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There's something wrong with consensus

<![CDATA[I've been wrestling with the current passion for consensus. There's a destructive faith in the magic of the wisdom of crowds that is regurgitated by people talking about emergence, folksonomy and just about every form of social network that threatens to bring social progress to a grinding halt. Why? Because committees seldom if ever drive […]

<![CDATA[I've been wrestling with the current passion for consensus. There's a destructive faith in the magic of the wisdom of crowds that is regurgitated by people talking about emergence, folksonomy and just about every form of social network that threatens to bring social progress to a grinding halt. Why? Because committees seldom if ever drive positive change. See the Russian Revolution for the most tragic example of committee-driven change, but you can see it in any group that falls back on consensus for every decision rather than trusting individual inspiration.
The problem is that any time you write that you don't believe in the absolute value of the community's efforts, you become an elitist. I don't question the value of communal effort and consensus, I just don't think it is sufficient to make society a better place. People matter more that crowds of people, according to the Enlightenment view of human value, but that supreme faith in the individual is fading fast—at every degree of the political-philosophical spectrum. This is a tragic fact and it makes me fear for my kids' future.
It takes individuals acting utterly alone, clinging to their vision, too. That said, what started as the following notes in my notebook is taking shape in my head as a kind of manifesto yet to be released:

Success is believed to be primarily collective, yet it is essentially individual. It appears collective because accomplishments are judged by others, but even the smallest changes come from an individual.

Hard rationalism is being replaced by soft collectivism in which consensus is valued over truth.

Those were my notes. Fact is, in political efforts, the emergence community got its ass kicked by the martial approach to organizing of the right using the same technologies, in which millions of people sublimate their specific political identity. The technologies of collaboration are useful, but they institutionalize modes of thought that suggest if contributions aren’t heavily vetted they aren’t worthwhile. Vetting is good, but suggesting that the individual must accept the input of others and integrate it in order to gain acceptance is dangerous.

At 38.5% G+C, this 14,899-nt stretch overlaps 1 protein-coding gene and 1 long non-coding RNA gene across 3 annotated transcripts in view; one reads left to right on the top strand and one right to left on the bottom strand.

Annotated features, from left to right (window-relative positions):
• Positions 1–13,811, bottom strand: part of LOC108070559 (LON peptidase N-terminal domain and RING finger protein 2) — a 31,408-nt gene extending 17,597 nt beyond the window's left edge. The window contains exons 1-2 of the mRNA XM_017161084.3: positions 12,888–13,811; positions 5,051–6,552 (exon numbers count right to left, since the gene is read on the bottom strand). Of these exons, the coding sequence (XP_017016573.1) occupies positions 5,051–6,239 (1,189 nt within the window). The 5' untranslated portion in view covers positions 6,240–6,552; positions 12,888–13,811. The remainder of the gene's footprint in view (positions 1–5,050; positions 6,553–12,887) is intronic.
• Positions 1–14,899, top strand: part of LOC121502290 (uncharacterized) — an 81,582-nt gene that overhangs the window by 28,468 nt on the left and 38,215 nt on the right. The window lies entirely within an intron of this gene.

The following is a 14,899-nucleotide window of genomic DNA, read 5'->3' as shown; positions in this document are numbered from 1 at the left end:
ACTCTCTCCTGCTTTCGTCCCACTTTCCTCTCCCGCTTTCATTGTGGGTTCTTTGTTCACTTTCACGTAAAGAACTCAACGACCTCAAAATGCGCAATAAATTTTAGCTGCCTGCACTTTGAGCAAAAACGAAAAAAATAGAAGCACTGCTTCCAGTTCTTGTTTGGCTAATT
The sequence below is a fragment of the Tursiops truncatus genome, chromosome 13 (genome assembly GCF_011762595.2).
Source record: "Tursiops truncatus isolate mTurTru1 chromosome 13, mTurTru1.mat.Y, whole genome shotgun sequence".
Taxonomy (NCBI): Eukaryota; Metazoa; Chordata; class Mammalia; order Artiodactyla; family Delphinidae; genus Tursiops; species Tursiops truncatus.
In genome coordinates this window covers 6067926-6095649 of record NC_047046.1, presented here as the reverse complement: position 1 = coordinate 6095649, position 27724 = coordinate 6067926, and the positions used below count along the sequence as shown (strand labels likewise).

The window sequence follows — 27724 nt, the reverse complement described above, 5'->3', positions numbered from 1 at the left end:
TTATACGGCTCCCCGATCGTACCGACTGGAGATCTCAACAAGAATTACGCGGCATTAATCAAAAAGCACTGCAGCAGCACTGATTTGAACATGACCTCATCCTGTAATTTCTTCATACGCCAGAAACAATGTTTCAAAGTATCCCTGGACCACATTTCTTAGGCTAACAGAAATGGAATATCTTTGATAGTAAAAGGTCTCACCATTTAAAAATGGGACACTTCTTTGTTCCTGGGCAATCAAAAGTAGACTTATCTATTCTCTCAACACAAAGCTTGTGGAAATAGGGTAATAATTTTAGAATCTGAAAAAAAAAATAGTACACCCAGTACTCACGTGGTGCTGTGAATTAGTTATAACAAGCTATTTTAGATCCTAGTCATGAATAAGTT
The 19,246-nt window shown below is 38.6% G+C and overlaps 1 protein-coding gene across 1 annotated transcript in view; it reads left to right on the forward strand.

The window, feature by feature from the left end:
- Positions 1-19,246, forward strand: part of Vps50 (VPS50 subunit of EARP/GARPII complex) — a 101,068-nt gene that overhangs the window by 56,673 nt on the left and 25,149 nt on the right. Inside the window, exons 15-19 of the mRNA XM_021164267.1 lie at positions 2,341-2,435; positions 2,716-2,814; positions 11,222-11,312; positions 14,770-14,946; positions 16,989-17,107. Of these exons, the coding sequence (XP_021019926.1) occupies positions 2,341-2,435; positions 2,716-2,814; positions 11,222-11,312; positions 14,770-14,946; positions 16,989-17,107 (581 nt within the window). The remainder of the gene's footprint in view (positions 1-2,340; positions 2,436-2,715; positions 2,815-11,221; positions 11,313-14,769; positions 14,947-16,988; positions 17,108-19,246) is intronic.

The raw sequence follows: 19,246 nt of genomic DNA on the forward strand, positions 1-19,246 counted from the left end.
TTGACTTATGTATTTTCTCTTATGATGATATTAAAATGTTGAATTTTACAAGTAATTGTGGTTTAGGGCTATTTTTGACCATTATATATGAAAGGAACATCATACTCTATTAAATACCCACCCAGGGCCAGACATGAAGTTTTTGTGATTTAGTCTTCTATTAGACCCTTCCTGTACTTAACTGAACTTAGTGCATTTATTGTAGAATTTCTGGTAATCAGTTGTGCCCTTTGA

Great changes and important stands against negative changes in society come from the individual, standing alone or working in small groups who resist broader social mores until, eventually, resistance fails and the ideas that individual or group tested, perfected and promoted are accepted, finally, as a “truth.”
Today, I was reading Mike Godwin’s Reason interview with Neal Stephenson, who said:

Stephenson: This probably won’t do anything to endear me or Wink to thE typical reason reader, but I was made aware of him by a Jesuit priest of leftish tendencies who had been reading his stuff.

It’s almost always a disaster when a novelist decides to become political. So let me just make a few observations here on a human level—which is within my comfort zone as a novelist—and leave it at that.

It’s clear that the body politic is subject to power disorders. By this I mean events where some person or group suddenly concentrates a lot of power and abuses it. Power disorders frequently come as a surprise, and cause a lot of damage. This has been true since the beginning of human history. Exactly how and why power disorders occur is poorly understood.